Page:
Association Between Food Opportunities During the School Day and Selected Dietary Behaviors of Alternative High School Students, Minneapolis/Saint Paul, Minnesota, 2006
Published Date:Dec 15 2010
Source:Prev Chronic Dis. 8(1).
Pubmed Central ID:PMC3044019
Funding:R21DK072948/DK/NIDDK NIH HHS/United States
T01-DP000112/DP/NCCDPHP CDC HHS/United States
Availability of competitive foods in schools has been linked to unhealthful dietary behaviors of students. Little is known about the food environment of alternative high schools, schools that enroll students at risk of academic failure. We examined correlations between food opportunities during the school day and selected dietary behaviors of students attending alternative high schools.
Baseline data were collected in fall 2006 as part of the Team COOL (Controlling Overweight and Obesity for Life) pilot study, a group randomized obesity prevention trial. Students (n = 145) attending 6 alternative high schools in Minneapolis/Saint Paul, Minnesota, completed a survey on food opportunities during the school day and selected dietary behaviors. We used mixed-model multivariate cross-sectional analysis and adjusted for demographic characteristics to examine associations of interest.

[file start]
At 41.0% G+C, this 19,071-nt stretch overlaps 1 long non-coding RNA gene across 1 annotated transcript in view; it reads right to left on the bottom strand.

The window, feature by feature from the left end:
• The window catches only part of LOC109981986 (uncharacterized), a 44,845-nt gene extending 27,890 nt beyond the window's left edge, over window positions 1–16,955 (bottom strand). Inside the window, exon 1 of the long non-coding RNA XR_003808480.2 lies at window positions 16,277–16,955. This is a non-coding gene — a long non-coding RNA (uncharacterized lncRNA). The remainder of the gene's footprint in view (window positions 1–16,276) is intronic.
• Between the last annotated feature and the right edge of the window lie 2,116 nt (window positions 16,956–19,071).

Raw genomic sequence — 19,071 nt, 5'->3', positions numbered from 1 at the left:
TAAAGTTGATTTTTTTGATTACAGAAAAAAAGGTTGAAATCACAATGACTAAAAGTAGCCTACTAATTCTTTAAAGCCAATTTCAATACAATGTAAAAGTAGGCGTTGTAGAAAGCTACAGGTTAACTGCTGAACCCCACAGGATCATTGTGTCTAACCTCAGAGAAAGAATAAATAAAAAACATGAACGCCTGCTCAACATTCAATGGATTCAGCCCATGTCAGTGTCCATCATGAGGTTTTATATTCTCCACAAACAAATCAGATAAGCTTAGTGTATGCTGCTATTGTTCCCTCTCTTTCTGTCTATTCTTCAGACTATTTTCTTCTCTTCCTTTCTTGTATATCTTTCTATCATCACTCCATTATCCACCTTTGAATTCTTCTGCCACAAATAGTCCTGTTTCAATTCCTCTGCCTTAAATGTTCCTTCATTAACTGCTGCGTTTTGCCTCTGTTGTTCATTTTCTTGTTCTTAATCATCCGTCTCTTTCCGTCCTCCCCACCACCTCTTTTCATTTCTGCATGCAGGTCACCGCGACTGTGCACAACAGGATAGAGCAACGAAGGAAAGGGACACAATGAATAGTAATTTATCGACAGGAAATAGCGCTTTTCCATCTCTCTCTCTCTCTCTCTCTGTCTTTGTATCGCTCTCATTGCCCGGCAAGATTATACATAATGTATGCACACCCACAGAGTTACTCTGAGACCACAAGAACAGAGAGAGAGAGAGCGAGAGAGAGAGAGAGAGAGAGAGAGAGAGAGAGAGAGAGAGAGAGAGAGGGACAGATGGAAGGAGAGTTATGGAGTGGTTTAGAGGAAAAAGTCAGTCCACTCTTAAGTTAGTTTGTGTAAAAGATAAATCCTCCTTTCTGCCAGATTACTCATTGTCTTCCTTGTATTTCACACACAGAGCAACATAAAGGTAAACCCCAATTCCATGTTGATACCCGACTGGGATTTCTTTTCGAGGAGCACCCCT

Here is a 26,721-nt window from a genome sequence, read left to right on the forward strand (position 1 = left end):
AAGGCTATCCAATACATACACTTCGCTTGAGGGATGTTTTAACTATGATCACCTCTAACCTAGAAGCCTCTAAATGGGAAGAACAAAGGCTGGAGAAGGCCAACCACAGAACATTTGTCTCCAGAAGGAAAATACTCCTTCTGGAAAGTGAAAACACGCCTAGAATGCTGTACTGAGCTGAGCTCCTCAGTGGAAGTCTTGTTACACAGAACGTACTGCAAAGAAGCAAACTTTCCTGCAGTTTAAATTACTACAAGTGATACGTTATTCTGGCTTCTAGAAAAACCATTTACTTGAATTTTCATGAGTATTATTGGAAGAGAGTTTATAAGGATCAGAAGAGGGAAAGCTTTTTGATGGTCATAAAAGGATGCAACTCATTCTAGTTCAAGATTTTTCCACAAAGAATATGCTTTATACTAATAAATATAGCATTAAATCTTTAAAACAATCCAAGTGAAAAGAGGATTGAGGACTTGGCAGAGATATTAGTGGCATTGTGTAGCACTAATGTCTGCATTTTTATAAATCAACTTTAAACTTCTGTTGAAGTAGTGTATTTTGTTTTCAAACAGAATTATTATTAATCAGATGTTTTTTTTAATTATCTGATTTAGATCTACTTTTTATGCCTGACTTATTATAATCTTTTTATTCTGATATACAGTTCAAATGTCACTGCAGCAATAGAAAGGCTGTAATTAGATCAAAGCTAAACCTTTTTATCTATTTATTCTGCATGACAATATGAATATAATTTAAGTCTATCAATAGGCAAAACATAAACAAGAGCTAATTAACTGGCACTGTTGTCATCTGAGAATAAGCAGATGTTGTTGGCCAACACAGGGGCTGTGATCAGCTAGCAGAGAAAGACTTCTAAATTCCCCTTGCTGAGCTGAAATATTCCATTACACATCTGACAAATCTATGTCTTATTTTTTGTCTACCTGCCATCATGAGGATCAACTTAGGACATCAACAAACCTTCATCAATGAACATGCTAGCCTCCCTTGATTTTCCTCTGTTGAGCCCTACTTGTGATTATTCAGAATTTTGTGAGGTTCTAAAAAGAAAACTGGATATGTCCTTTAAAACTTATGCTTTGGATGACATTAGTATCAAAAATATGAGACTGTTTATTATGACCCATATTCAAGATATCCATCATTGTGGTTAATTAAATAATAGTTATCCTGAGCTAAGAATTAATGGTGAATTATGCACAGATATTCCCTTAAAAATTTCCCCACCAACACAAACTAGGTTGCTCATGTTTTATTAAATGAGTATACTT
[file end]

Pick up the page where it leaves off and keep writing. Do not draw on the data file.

Food opportunities during the school day were positively associated with overall consumption of sugar-sweetened beverages, high-fat foods, and fast-food restaurant use.
Having many food opportunities during the school day at alternative high schools was linked to the consumption of foods and beverages high in sugar and fat and low in nutrients. School-based interventions should focus on changing the food environment in alternative high schools to decrease less healthful eating opportunities and to increase the availability of healthful foods and beverages.
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